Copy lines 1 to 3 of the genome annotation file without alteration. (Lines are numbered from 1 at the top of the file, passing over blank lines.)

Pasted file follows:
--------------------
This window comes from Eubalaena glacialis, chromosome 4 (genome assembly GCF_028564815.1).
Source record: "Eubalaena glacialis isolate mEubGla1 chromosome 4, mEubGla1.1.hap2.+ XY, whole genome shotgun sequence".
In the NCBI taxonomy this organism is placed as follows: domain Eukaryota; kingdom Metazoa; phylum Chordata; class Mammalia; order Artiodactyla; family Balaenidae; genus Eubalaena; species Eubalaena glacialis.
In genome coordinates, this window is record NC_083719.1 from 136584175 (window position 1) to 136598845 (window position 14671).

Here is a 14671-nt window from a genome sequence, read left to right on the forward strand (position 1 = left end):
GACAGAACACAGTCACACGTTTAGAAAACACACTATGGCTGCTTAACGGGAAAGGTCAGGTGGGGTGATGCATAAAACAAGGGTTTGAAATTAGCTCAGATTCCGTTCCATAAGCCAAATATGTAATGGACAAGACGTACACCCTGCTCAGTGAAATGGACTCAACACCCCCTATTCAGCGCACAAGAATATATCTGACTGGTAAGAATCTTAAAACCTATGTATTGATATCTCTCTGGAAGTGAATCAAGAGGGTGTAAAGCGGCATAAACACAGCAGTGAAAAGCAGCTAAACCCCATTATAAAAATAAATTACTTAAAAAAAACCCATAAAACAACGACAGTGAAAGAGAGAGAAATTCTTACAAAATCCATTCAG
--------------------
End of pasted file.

This window comes from Eubalaena glacialis, chromosome 4 (genome assembly GCF_028564815.1).
Source record: "Eubalaena glacialis isolate mEubGla1 chromosome 4, mEubGla1.1.hap2.+ XY, whole genome shotgun sequence".
In the NCBI taxonomy this organism is placed as follows: domain Eukaryota; kingdom Metazoa; phylum Chordata; class Mammalia; order Artiodactyla; family Balaenidae; genus Eubalaena; species Eubalaena glacialis.